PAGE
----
Pretty much immediately after you give birth, the midwife or nurse basically shoves the newborn against your chest and tells you to see if he or she will latch. In that moment, it’s an amazing feeling, holding this little blessing and doing one of the most natural things in the world. In that moment, you know that you and your little one are going to be okay. Fast forward a couple hours later and the nurse will continue to help you breastfeed every two hours, reassuring you that the pain is totally normal and the baby just has to learn how to latch. After a couple of days in the hospital, I figured I would get the hang of breastfeeding and the pain would die down. By Day 3, the pain turn into the worst, stinging pain I had ever felt. After going back to the hospital for the baby’s first checkup, the nurse noticed how badly I was infected and immediately told me to stop breastfeeding and start pumping for a few days to allow my body to recover. The moment she turned on the pumping machine in her office, I literally sobbed tears of joy from the relief. After pumping for about four days, I tried to go back to breastfeeding. For days and days I did everything I possibly could: shields, creams, butters, new positions, etc. But my little guy just wouldn’t latch. After a couple of weeks, I began researching exclusive pumping, only to find very little information. Hence the reason why I wanted to write this blog post: I wanted to show new mamas that there are other options out there when it comes to feeding your baby.
No one, and I mean no one, told me that I could exclusively pump milk for my baby. After feeling like a failure for weeks, I started to realize that exclusive pumping was actually working for my family. Not only did it provide breastmilk to my child, but my husband—who was on a night shift at the time—could spend some one-on-one time with our son, while I got an extra hour (yes, one hour) of sleep. Although it did take some getting used to, I eventually developed a feeding/pumping schedule that worked for us. I pumped every two hours, mostly after each feeding, until around 6pm, then I would pump every 3 hours at night. I was tied up to a couch for most of the day, but in all honesty, when the baby was asleep, I caught up on “This Is Us” and zoned out for a bit. Another surprising benefit of pumping? I lost all of my pregnancy weight within the first few weeks.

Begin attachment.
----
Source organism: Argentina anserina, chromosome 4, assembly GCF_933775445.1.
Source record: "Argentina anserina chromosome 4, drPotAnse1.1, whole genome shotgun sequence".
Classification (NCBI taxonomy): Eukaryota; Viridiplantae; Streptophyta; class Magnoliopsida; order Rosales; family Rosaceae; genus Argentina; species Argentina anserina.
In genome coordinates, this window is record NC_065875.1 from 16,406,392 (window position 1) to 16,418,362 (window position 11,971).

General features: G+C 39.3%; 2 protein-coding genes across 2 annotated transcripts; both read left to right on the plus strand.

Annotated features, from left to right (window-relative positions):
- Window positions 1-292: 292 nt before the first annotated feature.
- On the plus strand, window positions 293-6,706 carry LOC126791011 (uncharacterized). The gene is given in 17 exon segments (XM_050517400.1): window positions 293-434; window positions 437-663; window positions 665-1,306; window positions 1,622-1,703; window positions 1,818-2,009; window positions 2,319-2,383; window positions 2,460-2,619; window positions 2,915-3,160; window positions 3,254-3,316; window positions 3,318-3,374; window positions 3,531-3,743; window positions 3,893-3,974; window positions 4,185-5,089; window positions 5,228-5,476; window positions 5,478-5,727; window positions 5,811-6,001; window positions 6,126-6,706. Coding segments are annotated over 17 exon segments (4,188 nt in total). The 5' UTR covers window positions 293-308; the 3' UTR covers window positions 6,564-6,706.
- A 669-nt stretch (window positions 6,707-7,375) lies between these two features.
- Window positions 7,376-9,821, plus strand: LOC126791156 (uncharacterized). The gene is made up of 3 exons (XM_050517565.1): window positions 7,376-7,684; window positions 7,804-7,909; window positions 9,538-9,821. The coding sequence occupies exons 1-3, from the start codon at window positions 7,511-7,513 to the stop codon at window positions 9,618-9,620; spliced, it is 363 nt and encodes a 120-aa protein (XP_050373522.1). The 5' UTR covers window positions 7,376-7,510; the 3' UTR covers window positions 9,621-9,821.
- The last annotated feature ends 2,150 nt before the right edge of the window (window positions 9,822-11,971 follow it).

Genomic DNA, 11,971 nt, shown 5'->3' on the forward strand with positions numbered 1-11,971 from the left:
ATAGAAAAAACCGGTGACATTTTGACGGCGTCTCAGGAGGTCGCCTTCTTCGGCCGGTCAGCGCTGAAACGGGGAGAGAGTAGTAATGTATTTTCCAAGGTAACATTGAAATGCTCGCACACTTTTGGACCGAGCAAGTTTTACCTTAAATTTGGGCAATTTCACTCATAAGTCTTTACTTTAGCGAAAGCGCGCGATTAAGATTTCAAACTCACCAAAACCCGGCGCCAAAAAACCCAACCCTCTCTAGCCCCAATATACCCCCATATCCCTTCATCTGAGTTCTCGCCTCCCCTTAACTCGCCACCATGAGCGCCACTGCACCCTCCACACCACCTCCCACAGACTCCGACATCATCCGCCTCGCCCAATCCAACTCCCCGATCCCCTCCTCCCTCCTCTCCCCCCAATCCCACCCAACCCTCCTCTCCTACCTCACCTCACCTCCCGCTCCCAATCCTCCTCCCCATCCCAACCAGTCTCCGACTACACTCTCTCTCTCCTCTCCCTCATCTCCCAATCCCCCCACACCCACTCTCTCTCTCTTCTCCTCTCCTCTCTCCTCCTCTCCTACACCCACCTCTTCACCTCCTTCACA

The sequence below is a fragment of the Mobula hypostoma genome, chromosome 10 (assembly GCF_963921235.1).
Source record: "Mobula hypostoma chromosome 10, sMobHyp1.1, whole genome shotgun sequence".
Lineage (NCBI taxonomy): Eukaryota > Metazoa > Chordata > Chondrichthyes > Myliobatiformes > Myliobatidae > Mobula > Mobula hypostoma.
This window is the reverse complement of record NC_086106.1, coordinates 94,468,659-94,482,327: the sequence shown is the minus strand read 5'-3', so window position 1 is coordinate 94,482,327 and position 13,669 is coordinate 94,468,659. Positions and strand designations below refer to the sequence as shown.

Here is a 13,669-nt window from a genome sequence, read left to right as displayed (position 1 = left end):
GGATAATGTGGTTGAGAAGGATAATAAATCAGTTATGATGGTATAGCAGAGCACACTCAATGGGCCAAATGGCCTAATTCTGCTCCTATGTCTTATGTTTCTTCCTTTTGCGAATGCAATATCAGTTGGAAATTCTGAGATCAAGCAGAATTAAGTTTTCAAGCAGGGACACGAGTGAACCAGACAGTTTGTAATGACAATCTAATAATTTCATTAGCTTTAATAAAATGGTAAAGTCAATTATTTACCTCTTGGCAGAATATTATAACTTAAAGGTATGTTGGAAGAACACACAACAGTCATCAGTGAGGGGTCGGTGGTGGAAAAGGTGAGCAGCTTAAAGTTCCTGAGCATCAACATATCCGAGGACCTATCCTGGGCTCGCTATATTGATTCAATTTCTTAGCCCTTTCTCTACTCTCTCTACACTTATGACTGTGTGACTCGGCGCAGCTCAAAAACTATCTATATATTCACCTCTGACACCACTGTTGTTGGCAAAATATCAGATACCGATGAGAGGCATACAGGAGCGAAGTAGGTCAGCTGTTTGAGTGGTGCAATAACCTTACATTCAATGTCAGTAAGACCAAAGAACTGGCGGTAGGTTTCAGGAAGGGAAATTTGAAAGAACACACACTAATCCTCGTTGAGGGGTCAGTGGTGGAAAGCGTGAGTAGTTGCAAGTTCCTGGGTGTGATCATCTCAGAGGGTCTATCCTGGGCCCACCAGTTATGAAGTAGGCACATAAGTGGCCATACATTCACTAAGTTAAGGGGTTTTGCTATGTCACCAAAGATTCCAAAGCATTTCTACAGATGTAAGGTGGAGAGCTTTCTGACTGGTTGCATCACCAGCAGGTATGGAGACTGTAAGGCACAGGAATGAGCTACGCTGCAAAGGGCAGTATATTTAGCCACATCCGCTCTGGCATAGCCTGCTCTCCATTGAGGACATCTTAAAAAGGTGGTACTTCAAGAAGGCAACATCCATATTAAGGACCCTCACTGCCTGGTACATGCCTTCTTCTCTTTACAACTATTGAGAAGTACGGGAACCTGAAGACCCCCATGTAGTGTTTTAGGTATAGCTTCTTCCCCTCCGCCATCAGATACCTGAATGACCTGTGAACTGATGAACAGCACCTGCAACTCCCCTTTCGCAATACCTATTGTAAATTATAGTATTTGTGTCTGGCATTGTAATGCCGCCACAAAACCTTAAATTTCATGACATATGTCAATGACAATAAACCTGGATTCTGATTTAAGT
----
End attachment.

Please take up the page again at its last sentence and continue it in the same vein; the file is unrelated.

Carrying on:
Whether you’re breastfeeding, exclusively pumping or offering formula, feeding an infant is hard work. One thing I didn’t really anticipate was how hard it would be to be tied up to a chair multiple times during the day. When my son was really little, I would have to put him in his little bouncer next to my feet as I pumped, and I would sometimes have to gently tap on the bouncer in order to get him to stop crying until I could finish. It was ROUGH. I hated that I couldn’t just pick up my son when I wanted and I felt like I was imprisoned to couch every single minute of the day. Another thing I didn’t anticipate was the constant clean-up. From boiling bottles to sanitizing every piece of the pump, I spent at least 15-20 minutes cleaning after every pumping session. It was absolutely exhausting: I would feed the baby every two hours, then pump for about 20-25 minutes, then clean, then do it all again in 45 minutes. Again, I must emphasize, it was ROUGH.
I exclusively pumped for three months. In the scope of a year, it’s not a very long time, but I am happy that I did it for that long. I decided to wean the baby off breastmilk by Christmas 2016. With my husband back at work on night shift, I felt a bit of the baby blues, and I soon realized that the only way I was going to be a good mom was to give myself a break. I have a couple of friends who pumped for way longer than I did, which is an amazing accomplishment! All it takes the right amount of discipline and a consistent schedule. Looking back, I am glad that I researched other options after realizing that traditional breastfeeding might not be for me. Though all of this, I’ve learned that the saying, “Fed is best,” is 100 percent true. I hope that my experience can provide a little piece of mind to other mamas in the same situation.
Any other exclusive pumping mamas out there? How did you cope?